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TCNJ hosts award-winning author who encourages middle schoolers to harness the power of reading

TCNJ welcomed more than 200 students from area middle schools to campus on Oct.16 to draw inspiration from author Jacqueline Woodson, the Library of Congress’s National Ambassador for Young People’s Literature.

Woodson’s program, “Reading=HOPE X CHANGE” asked — and encouraged — students to think about using the power of reading to change their future.

“When the world feels like it’s losing its mind, we can create a world where it isn’t,” said Woodson during her presentation.

Woodson, a four-time Newbery Honor Medalist, Coretta Scott King Book Award winner, and former Young People’s Poet Laureate, has written novels targeted toward children and young adults of all ages. Her 2014 book, Brown Girl Dreaming, earned the National Book Award for Young People’s Literature and an NAACP Image Award for outstanding literary work.

The National Ambassador for Young People’s Literature raises national awareness of the importance of young people’s literature as it relates to lifelong literacy, education, and the development and betterment of the lives of young people.

“One of the best things we can do for kids is to inspire a love of reading,” says Suzanne McCotter, dean of TCNJ’s School of Education and member of the event’s Steering Committee. “We know it’s important to teach them to read, but if we really want to create readers, then we have to create kids who love reading and who are inspired by it and see the difference it can make in their lives.”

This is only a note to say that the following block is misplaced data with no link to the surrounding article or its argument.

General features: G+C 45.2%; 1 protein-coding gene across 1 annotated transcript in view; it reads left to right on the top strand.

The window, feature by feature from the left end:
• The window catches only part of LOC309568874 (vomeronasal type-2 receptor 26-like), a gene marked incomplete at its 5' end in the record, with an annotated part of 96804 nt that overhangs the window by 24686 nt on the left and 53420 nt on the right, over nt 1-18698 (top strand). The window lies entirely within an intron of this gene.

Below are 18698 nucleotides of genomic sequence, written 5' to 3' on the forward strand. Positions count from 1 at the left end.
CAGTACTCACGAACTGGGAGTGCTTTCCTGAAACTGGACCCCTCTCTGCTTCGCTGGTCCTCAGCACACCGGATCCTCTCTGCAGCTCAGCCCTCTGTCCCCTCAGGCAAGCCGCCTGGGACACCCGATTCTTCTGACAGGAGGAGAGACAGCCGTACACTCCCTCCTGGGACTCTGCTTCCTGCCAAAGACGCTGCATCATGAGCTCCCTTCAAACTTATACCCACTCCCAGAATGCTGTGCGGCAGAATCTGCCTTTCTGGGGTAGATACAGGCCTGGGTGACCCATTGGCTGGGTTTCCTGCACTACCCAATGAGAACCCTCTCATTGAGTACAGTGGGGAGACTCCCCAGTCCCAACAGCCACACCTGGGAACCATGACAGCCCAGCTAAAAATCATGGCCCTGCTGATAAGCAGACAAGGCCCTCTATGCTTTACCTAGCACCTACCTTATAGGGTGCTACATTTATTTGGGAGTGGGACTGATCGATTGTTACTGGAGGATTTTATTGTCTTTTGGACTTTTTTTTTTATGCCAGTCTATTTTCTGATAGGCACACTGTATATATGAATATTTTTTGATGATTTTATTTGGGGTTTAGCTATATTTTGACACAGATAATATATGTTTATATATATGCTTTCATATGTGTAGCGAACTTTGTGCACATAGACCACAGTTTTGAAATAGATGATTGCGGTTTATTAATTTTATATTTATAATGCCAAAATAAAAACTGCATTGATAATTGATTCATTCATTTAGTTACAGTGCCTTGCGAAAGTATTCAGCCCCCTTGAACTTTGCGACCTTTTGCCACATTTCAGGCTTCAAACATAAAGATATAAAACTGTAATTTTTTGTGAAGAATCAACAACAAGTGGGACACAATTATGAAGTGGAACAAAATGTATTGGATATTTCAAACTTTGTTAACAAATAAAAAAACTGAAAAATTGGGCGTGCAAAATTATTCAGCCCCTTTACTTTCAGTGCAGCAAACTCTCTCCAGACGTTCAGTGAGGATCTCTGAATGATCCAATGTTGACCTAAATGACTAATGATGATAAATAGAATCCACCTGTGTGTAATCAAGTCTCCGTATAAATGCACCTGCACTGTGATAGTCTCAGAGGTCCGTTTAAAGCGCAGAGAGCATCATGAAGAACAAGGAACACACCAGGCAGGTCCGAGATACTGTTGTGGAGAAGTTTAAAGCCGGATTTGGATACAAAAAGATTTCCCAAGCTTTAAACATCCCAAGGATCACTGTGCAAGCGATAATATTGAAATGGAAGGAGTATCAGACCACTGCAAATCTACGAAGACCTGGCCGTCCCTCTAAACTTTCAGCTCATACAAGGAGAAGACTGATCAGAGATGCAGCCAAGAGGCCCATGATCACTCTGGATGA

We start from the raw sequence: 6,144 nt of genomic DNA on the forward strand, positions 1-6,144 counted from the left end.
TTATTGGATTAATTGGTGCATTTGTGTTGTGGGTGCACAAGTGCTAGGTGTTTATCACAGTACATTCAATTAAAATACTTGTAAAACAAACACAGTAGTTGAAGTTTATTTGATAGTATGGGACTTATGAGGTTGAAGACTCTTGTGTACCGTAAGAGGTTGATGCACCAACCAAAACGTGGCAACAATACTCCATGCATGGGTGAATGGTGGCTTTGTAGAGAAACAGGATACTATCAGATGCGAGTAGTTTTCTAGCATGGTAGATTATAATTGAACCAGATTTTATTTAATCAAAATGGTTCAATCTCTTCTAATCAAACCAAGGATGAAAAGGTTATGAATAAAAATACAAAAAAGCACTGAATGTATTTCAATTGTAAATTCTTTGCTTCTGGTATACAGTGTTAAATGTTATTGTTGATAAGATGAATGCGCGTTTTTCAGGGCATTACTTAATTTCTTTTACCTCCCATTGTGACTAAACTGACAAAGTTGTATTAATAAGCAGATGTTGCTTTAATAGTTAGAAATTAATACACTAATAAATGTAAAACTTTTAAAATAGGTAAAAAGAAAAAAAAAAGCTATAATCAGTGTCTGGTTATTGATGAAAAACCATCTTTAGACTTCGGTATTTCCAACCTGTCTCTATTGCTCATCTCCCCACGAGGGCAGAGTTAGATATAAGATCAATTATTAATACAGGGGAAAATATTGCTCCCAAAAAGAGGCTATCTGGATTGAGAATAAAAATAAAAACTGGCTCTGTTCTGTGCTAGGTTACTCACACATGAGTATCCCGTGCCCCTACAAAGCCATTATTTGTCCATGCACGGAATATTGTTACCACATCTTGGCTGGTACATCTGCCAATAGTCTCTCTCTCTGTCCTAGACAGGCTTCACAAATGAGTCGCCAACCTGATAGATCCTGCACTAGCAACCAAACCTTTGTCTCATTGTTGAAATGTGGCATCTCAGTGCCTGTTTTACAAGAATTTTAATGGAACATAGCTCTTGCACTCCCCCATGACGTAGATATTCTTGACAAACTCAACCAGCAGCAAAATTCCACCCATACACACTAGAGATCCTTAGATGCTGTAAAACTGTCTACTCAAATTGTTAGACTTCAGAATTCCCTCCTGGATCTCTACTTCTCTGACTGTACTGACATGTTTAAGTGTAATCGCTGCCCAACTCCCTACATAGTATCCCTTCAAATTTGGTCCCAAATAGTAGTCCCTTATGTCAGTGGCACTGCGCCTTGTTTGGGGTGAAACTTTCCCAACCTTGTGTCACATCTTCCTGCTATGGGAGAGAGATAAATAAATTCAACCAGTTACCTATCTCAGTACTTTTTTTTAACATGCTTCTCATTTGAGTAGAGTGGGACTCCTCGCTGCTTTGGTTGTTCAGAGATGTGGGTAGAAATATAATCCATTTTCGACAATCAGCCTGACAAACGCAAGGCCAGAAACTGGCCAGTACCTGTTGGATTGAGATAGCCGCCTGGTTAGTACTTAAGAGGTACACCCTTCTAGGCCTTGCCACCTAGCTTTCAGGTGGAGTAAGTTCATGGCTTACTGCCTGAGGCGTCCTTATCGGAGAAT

The on-campus event was the central hub of Woodson’s New Jersey outreach. Students and faculty from Grace A. Dunn, Rivera Community, and Hedgepeth-Williams middle schools in Trenton, and Fisher Middle School in Ewing attended the live event in Mayo Concert Hall. More than 60 public schools around the state participated remotely via a livestream.

Education faculty members Louise Ammentorp, Salika Lawrence, and Anne Peele, along with Emily Meixner from the Department of English and students from the School of Education, created post-presentation workshops for the middle schoolers to share their reactions and work on related projects.


— Sarah Voorhees ’20

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